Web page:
Santa Rosa Bicentennial had 1.9 months of inventory for properties under $1 million. However, in the luxury market ($1 million-plus), there were 71 sales, showing a 16% increase compared to 2016. While Santa Rosa Mission has seen a typical seller’s market with low inventory, affiliated sales associates warn that sellers should still price their homes at market value. The local market remains competitive and expectations for both sellers and buyers must be realistic. Southern Marin had a strong month in May, especially for properties under $2 million. The area reported slightly more inventory with less competition for buyers. The luxury market is seeing many options and activity, particularly in the $3-5-million range.
Placer County – Buyers and investors have remained active in the Tahoe and Truckee area as mortgage and interest rates remain favorable and inventory steadily increases. However, the luxury market has slowed in comparison to last year’s market. The average sales price is down 17% from 2016 and a year-over-year analysis shows 111 properties in 2017 as opposed to the 133 sold in 2016.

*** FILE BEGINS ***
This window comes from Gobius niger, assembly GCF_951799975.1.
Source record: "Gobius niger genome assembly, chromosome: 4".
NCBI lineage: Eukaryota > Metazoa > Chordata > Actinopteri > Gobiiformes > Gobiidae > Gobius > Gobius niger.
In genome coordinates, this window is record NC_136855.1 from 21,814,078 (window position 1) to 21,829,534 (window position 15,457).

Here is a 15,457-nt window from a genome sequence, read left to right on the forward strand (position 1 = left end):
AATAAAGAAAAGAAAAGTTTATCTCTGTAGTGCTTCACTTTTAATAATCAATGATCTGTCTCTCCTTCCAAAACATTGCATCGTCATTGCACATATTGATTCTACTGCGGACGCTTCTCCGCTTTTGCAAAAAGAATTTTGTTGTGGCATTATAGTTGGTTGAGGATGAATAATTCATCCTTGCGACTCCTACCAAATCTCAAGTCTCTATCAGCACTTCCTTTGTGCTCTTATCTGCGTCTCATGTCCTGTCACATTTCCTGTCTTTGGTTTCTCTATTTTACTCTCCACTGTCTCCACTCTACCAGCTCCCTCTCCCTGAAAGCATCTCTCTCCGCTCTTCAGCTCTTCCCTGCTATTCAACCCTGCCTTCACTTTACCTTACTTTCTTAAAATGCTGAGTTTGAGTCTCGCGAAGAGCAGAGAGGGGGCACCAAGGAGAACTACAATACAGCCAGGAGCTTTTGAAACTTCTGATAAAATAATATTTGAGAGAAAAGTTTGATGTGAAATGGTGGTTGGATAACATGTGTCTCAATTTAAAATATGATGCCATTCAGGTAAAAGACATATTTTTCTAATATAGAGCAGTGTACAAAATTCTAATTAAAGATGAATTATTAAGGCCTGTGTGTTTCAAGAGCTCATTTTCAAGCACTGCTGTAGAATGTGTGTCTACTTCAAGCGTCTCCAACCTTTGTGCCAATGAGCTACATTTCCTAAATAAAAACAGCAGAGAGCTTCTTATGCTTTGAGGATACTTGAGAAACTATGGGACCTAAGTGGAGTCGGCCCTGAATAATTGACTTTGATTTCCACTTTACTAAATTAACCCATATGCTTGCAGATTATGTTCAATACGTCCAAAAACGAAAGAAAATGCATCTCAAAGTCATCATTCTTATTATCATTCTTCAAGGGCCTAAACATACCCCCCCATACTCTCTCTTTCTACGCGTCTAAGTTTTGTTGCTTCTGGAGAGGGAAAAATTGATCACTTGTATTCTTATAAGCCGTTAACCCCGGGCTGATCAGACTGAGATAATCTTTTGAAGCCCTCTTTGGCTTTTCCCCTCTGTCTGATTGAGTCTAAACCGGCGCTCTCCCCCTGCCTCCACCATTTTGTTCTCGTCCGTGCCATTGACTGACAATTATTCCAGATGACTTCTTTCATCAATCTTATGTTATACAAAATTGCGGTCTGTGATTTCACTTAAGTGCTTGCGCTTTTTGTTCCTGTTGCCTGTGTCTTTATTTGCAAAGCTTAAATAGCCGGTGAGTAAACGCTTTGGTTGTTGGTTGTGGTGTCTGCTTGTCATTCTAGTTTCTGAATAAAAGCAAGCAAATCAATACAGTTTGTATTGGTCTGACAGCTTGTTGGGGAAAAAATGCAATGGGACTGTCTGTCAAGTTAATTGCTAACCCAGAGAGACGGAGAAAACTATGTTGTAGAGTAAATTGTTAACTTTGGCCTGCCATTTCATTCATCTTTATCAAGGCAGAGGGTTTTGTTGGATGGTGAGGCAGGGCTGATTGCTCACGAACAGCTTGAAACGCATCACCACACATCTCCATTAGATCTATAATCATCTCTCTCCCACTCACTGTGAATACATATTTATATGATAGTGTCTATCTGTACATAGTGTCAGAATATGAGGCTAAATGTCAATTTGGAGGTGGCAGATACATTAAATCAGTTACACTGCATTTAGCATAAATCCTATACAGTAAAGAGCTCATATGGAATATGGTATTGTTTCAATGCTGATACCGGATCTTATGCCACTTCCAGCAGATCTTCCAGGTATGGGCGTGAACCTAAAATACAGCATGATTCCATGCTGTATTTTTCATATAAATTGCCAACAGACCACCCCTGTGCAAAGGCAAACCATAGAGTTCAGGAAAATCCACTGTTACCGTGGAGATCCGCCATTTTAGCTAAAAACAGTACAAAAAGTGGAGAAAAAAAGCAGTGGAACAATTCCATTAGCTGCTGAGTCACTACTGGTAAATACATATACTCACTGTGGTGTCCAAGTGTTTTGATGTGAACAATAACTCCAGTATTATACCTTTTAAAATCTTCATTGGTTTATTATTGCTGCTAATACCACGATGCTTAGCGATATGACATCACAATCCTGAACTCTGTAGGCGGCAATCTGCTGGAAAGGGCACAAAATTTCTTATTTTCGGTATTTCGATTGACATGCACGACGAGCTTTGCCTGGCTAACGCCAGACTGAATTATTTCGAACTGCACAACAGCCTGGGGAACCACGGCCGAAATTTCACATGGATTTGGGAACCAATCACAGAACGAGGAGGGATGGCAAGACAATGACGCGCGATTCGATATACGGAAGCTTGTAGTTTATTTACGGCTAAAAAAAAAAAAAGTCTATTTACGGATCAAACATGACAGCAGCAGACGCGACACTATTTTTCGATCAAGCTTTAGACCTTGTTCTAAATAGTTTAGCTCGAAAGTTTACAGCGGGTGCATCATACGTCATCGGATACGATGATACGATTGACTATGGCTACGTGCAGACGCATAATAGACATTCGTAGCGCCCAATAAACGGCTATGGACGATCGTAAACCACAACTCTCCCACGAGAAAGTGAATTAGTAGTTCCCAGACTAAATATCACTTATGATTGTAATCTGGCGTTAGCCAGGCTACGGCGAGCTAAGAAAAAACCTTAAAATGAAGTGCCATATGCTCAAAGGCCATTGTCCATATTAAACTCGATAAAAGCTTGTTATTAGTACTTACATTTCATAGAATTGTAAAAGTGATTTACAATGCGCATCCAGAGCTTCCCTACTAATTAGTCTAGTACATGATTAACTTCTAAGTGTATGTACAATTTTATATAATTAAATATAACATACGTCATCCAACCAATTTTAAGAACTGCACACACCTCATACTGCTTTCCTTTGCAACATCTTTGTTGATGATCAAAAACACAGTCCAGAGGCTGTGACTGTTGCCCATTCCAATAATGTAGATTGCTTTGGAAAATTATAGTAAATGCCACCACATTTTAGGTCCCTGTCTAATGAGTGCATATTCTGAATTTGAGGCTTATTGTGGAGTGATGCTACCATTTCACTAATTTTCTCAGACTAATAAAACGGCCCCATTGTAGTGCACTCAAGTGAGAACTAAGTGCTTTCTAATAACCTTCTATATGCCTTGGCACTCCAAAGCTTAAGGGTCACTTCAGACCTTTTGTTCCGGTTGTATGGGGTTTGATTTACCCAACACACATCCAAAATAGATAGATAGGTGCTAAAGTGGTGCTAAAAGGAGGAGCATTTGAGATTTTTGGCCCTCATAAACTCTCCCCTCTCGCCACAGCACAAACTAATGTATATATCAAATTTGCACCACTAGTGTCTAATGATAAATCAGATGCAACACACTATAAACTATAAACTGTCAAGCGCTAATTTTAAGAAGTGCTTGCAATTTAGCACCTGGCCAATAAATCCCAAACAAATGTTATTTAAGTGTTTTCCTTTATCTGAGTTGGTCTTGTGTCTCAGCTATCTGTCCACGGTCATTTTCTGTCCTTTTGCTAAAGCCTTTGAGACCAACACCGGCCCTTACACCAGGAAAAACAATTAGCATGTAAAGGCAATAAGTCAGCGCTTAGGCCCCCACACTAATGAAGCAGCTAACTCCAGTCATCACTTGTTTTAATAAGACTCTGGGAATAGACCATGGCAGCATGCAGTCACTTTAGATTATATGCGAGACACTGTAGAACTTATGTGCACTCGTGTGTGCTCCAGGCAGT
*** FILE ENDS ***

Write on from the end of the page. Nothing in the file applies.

Sacramento County – Folsom saw a slight increase in listings with higher asking prices per square foot. Despite the higher prices, the average time on the market was only 23 days, reflecting the small supply and seller’s market. As a result, buyers had to act quickly and place their highest offers first. Fair Oaks saw a similar trend of high demand in price ranges under $450,000. Elk Grove saw properties under $400,000 in especially high demand.
The luxury market was not as active and required careful pricing to encourage potential buyers. Sierra Oaks saw a solid market overall, but with slight differences in market trends between neighborhoods. While most saw multiple offers in lower price-points, some were less active. Overall, both buyers and sellers had more success with agents who are knowledgeable about neighborhood nuances.
San Francisco – SF Market had a continued trend of little inventory with multiple offers. SF Lombard reported the most active properties were lower-priced units, whereas more expensive properties had less interest. SF Pacific Heights saw high transaction activity with no signs of slowing down. Multiple offers are still being made, even on properties that have been on the market for longer periods of time.